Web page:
Research Reveals an Estimated €36+ Million Stolen from Banking Customers across Europe 
CALGARY, AB – December 5, 2012 –  Check Point® Software Technologies Ltd. (Nasdaq: CHKP), the worldwide leader in securing the Internet, and Versafe, a private and independent vendor of online fraud prevention solutions, today published “A Case Study of Eurograbber: How 36 million was stolen via malware”. The case study uncovers a highly sophisticated attack used to steal millions from corporate and private banking customers across Europe.
Eurograbber was launched against banking customers, using a sophisticated combination of malware directed at computers and mobile devices. The malware, in conjunction with the attackers’ command and control server, first infected the victims’ computers, and then, infected their mobile devices in order to intercept SMS messages to bypass the banks’ two-factor authentication process.  With the stolen information and the transaction authentication number (TAN), the attackers then performed automatic transfers of funds, ranging between €500 and €250,000, from the victims’ accounts to mule accounts across Europe.
Key Findings:

  • An estimated €36+ million has been stolen from more than 30,000 corporate and private bank accounts.
  • The attacks originated in Italy, but quickly spread to Germany, Holland, and Spain.
  • The theft involved a sophisticated combination of malware directed at computers and mobile devices of banking customers.
  • A new and very successful iteration of a bot attack (the Zeus Trojan) was used in the widespread Eurograbber attack.
  • Android and Blackberry mobile devices were specifically targeted, showing that attacks against Android devices are a growing trend.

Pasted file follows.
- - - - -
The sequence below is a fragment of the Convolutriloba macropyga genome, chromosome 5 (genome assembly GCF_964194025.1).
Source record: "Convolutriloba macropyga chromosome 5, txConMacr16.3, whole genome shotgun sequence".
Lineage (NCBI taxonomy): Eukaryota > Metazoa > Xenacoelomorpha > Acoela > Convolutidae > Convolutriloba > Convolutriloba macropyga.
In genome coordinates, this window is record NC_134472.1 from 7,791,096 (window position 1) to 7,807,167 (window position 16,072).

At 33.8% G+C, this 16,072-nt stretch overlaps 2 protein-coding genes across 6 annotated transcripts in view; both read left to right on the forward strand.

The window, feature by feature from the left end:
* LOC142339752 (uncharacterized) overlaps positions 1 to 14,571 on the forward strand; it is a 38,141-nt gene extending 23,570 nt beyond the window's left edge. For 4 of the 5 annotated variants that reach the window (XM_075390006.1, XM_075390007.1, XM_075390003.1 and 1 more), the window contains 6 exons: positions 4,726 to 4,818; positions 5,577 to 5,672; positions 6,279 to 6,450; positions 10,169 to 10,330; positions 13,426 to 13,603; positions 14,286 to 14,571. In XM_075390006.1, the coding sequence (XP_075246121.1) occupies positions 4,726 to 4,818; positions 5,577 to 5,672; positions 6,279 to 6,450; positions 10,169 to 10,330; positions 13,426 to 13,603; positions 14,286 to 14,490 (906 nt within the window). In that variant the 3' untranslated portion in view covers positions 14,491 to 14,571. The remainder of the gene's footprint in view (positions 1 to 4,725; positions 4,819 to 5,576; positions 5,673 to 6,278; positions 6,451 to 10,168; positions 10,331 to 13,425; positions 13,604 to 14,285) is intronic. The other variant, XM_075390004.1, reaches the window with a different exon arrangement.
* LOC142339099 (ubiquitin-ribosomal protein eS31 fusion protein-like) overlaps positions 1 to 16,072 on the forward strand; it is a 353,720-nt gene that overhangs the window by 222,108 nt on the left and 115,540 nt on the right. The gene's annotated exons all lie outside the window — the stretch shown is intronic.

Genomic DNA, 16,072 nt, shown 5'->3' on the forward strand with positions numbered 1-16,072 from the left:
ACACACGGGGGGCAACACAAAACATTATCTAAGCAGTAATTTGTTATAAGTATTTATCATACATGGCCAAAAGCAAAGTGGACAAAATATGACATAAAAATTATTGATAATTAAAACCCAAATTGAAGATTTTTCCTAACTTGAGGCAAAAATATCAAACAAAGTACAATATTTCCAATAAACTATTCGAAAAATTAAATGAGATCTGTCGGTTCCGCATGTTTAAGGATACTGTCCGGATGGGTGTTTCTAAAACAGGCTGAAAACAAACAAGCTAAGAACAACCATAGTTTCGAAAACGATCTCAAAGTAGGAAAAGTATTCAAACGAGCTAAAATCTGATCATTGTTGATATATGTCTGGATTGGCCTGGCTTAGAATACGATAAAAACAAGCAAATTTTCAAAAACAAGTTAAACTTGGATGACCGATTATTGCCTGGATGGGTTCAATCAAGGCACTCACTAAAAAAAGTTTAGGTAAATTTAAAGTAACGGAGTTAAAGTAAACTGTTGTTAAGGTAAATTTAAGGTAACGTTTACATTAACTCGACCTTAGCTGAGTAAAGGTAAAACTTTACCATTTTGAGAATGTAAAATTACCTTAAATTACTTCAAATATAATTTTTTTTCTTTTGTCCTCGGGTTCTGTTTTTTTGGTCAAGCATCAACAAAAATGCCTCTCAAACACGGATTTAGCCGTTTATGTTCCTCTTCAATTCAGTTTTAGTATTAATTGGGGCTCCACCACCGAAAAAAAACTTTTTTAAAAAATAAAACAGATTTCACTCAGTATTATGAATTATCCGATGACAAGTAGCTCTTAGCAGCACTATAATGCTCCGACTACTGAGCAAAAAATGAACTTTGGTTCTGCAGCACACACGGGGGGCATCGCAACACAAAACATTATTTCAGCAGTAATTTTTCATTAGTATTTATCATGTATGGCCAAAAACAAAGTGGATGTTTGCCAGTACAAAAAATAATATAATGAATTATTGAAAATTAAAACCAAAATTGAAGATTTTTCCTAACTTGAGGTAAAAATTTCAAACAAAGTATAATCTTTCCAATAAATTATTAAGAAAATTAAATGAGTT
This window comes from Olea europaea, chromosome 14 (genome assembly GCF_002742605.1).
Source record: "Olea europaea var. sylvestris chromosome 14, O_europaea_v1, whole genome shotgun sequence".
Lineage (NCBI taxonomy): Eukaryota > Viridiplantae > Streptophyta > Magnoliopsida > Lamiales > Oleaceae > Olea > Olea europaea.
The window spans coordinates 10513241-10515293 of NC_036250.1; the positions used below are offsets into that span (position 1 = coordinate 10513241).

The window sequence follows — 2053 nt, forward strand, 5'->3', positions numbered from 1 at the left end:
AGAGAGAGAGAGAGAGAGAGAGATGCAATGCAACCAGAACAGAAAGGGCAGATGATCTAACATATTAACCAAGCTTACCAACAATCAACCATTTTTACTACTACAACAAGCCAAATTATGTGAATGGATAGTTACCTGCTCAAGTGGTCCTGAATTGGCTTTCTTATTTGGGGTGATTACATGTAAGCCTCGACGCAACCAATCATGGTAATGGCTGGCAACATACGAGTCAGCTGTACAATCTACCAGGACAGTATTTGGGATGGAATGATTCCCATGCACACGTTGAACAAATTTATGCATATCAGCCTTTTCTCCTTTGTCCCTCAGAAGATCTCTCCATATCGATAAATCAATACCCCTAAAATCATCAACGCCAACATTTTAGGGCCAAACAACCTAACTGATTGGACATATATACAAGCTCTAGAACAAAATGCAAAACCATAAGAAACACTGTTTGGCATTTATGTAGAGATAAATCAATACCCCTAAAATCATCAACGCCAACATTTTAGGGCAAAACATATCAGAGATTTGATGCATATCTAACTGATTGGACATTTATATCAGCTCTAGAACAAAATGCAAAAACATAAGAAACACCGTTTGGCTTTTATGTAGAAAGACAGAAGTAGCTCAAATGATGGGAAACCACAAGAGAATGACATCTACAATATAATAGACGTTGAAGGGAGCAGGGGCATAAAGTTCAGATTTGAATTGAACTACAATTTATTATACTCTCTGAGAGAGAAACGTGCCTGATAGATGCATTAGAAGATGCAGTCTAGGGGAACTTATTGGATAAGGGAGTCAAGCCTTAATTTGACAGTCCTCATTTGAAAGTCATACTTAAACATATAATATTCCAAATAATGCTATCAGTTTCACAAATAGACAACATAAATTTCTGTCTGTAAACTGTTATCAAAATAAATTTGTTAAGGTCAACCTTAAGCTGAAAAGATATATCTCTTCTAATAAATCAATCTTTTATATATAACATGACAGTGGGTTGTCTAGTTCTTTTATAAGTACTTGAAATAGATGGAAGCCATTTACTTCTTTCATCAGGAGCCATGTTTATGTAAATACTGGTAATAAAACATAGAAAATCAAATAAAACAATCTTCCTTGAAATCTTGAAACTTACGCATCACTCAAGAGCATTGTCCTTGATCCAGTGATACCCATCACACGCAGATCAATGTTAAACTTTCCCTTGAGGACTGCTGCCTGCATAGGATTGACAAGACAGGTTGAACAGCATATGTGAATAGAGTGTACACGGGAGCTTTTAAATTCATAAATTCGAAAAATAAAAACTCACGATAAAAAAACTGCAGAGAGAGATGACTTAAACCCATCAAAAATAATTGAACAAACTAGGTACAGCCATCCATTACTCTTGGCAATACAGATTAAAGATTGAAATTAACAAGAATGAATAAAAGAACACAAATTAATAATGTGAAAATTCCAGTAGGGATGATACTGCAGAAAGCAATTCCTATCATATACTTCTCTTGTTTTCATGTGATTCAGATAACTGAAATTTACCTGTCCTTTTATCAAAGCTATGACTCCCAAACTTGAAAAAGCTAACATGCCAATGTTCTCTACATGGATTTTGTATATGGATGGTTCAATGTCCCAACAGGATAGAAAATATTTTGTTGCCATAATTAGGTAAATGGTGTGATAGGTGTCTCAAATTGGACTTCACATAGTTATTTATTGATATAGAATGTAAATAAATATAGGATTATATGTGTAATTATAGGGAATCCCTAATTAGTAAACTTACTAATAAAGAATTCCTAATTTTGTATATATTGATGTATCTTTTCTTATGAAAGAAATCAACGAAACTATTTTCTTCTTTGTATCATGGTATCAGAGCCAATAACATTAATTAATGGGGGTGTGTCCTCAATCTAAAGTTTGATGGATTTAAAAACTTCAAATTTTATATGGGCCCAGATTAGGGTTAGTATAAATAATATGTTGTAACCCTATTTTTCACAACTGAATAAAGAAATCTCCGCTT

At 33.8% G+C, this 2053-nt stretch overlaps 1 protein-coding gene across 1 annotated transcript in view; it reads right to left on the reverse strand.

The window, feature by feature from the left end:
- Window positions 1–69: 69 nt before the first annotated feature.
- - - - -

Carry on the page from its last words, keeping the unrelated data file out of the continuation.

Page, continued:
“Cyber attacks are constantly evolving to take advantage of the latest trends. As online and mobile banking continue to grow, we will see more targeted attacks in this area, and Eurograbber is a prime example,” said Gabi Reish, Head of Product Management at Check Point Software Technologies. “The best way to prevent these attacks is with a multi-layered security solution that spans network, data, and endpoints, powered by real time threat intelligence.”
“Cyber attacks have become more sophisticated, more creative, and more targeted than ever before,” said Eran Kalige, Head of Security Operation Centre, Versafe. “As seen with Eurograbber, attackers are focusing on the weakest link, the people behind the devices, and using very sophisticated techniques to launch and automate their attacks and avoid traceability.”
Check Point provides comprehensive protection for both enterprises and consumers against all types of threats.  Check Point Gateways running Check Point Software Blades, such as Antivirus, Anti-bot, and IPS, can detect and prevent the Eurograbber attack.  Check Point Threat Cloud™, the first collaborative network to fight cybercrime, feeds software blades with real-time intelligence and signatures enabling the gateways to identify and block attacks, including malware detection and bot communications, which are key elements of the Eurograbber attack. Additionally, Check Point’s ZoneAlarm solutions protect home users’ computers from Zeus Trojan variants and other malware and online threats.
Versafe’s technology and products detect and prevent attacks, like Eurograbber, in real-time. With its unique set of components installed on a bank’s website, Versafe protects online users who log onto the website. By leveraging components such as the vHTML, Versafe can detect zero-day malware. Additionally, Versafe vCrypt eliminates malware functionality and renders the attacker’s database useless. Versafe offers financial organizations, who are operating online, the ability to gain and maintain control over areas that were previously unreachable and indefensible, enabling them to protect their end users seamlessly.
The case study provides step-by-step insight into how Eurograbber was executed against thousands of banking customers across Europe, and it includes solutions for both consumers and enterprises to prevent these types of attacks. For the full report, please click:

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